By Jack Rico
10.2.2013 | By Jack Rico |
The “1-4-0″: 12 Years A Slave is one of the best and most emotionally arduous, punishing 2hrs you’ll experience in a movie theater this year. Its level of cruelty will break you.
The Gist: Based on a true story, a black violinist gets kidnapped in 1841 and spends 12 years a slave getting beaten, humiliated and broken, yet his love for his family allow him to survive the long haul.
The Highlights: When one sees a film filled with themes of cruelty and violence, it is difficult to hail its highlights. These visceral films are affecting and evoke sentiments of anger and indignation, but one can admire its storytelling, performances and directing. Let me begin with the direction. Steve McQueen has made 3 films and all have tackled with a man challenged by an extreme struggle. His well-crafted compositions of shots are arresting and his usage of heartbreaking brutality will pierce through apathetic viewers. Actually, many of you will come out in tears and emotionally gutted. The performances are just fantastic, full of conviction and never overdone. Though I don’t see protagonist Chiwetel Ejiofor winning an Oscar, I do see him easily nominated. In regards to Lupita Nyong’o, who played slave Patsey, she seems a lock to win Best Supporting Actress right now.
The Lowlights: When someone asks if I would recommend to see emotionally devastating films such as Precious or in this case 12 Years A Slave, I am torn. On one end, I am a fervent believer that paying to see a film = entertainment, in other words, escaping the already established injustices of our own reality. So then why would one want to pay to be fractured by a movie? It’s masochism. On the other end, when a director like McQueen treats traumatic stories with artistry, that artistry should be seen and appreciated. 12 Years A Slave is not for everyone. There should be a disclaimer at the open credits announcing the inhumanities the story takes these characters, and us, through.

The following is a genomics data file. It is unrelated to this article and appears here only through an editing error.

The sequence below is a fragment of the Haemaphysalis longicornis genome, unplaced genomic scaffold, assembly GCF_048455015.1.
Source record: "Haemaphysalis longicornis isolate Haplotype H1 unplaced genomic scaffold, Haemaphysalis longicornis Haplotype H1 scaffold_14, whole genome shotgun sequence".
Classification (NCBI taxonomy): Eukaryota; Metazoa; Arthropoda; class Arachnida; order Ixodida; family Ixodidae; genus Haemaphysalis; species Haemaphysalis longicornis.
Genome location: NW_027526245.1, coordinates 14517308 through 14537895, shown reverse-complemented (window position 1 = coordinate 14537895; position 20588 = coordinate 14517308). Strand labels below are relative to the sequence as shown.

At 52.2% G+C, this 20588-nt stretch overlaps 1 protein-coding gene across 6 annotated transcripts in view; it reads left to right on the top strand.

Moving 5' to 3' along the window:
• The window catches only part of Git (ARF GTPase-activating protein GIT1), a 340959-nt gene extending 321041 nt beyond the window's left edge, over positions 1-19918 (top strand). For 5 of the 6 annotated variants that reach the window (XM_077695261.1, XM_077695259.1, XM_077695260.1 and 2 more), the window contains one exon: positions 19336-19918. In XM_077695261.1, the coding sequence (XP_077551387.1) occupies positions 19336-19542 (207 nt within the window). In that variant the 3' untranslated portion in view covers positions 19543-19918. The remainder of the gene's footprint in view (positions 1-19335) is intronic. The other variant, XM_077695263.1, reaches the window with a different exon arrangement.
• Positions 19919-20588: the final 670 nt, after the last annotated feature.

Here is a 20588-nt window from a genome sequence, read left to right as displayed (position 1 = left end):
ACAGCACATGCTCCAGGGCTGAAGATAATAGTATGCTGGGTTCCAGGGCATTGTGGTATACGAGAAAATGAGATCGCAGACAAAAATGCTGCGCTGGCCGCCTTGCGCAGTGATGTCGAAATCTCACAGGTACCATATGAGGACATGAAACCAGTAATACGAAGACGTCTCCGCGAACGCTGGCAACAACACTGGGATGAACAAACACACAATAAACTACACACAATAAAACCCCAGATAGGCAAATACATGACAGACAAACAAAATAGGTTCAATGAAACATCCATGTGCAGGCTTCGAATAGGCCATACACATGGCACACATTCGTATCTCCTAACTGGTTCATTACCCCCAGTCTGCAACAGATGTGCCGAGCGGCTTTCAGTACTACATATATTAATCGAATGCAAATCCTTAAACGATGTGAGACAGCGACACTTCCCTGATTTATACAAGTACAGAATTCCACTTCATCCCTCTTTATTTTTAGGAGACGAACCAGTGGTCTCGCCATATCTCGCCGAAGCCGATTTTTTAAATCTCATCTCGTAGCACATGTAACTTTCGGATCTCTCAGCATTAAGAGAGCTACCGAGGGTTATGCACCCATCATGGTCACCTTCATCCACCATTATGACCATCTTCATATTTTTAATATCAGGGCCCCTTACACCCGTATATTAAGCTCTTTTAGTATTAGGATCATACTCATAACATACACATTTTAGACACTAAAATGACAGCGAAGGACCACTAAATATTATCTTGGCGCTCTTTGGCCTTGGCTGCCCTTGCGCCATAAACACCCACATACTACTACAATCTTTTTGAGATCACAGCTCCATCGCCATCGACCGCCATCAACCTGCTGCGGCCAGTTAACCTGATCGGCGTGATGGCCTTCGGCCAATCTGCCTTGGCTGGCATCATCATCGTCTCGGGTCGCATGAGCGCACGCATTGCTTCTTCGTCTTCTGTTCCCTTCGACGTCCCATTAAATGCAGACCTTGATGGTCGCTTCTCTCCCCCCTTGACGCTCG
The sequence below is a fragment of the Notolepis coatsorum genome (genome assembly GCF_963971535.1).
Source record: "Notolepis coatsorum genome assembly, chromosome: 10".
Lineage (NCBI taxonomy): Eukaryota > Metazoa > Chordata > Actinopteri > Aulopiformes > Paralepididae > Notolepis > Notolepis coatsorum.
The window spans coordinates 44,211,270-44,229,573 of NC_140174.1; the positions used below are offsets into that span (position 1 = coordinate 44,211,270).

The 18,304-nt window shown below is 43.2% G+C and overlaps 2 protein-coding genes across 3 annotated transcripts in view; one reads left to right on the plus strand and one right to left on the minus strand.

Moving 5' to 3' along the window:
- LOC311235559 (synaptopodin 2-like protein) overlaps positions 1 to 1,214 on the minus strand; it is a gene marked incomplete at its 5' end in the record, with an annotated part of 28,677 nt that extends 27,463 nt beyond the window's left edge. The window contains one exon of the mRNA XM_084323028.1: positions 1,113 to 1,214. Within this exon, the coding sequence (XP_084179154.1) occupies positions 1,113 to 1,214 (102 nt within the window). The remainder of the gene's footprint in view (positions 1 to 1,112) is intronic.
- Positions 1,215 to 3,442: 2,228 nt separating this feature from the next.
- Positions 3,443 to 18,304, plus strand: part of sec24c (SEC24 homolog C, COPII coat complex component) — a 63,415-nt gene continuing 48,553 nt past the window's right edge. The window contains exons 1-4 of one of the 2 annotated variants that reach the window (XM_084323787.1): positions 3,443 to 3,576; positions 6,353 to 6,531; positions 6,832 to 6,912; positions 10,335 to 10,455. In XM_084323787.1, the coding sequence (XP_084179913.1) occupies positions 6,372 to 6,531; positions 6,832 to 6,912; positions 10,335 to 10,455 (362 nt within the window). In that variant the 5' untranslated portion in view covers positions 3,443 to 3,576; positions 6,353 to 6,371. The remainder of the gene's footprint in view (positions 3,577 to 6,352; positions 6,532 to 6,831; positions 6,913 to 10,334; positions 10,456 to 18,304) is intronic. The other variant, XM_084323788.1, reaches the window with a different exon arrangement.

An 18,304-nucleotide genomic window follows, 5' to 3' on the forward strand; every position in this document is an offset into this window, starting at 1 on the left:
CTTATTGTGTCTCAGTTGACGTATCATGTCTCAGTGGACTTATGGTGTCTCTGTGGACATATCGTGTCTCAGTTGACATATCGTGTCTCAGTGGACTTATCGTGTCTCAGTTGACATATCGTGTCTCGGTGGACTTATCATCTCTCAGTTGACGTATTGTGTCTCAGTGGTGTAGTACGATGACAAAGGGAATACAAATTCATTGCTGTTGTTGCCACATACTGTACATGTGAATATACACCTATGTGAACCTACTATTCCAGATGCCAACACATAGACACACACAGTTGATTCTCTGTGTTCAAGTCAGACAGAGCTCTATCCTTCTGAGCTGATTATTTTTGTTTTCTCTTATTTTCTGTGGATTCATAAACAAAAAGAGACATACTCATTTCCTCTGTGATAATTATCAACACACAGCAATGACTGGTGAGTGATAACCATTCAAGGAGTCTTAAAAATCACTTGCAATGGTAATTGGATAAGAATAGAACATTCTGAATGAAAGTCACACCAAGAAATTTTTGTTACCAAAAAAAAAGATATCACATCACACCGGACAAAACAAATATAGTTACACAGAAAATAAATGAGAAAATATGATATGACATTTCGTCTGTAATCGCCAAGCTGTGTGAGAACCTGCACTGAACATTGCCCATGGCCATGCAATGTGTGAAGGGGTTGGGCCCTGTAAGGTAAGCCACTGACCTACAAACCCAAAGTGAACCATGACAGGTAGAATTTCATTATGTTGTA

Pay or Nay?: Pay for it. Many are calling 12 Years A Slave hands down the best movie of 2013. I might not necessarily agree with that yet, but no drama comes close to its revolting violence, cruel humanity and relentless injustices. From rape, torture, kidnapping, devastating degradations, flesh exposed whippings and death by hanging, director Steve McQueen sets out to project the severe treatments of slaves at the hands of ruthless white men in 1841. I will confess, this film is uncomfortable and emotionally disturbing to watch. All you’ll want to do is jump into the screen and put a hurt on these degenerate slave masters. But when films extract any type of emotion from us these days, it is admirable. We’re very jaded and to be able to immerse yourself in a story is quite the treat. Some say that there is beauty in the savagery of McQueen’s direction. It is a difficult task to find, but the film’s ferocious brutality allows us to appreciate how far we’ve come as people, how much we have evolved in such a short time and how the wretchedness of humanity never truly lasts. To appreciate the present, one has to understand the past and 12 Years A Slave was quite the reality check. It is demanding and emotionally exhausting, but worth the effort. It’s one of those rare movies whose effect is haunting.
Rated: R for violence/cruelty, some nudity and brief sexuality
Release Date: October 18, 2013
Screenplay: John Ridley
Director(s): Steve McQueen
Starring: Chiwetel Ejiofor, Michael Fassbender, Benedict Cumberbatch, Paul Dano, Paul Giamatti, Lupita Nyong’o, Sarah Paulson, Brad Pitt, Alfre Woodard, Michael K. Williams, Garret Dillahunt, Quvenzhané Wallis, Scoot McNairy, Taran Killam, Bryan Batt, Dwight Henry
Distributor: Fox Searchlight Pictures
Film Genre: Drama, Biopic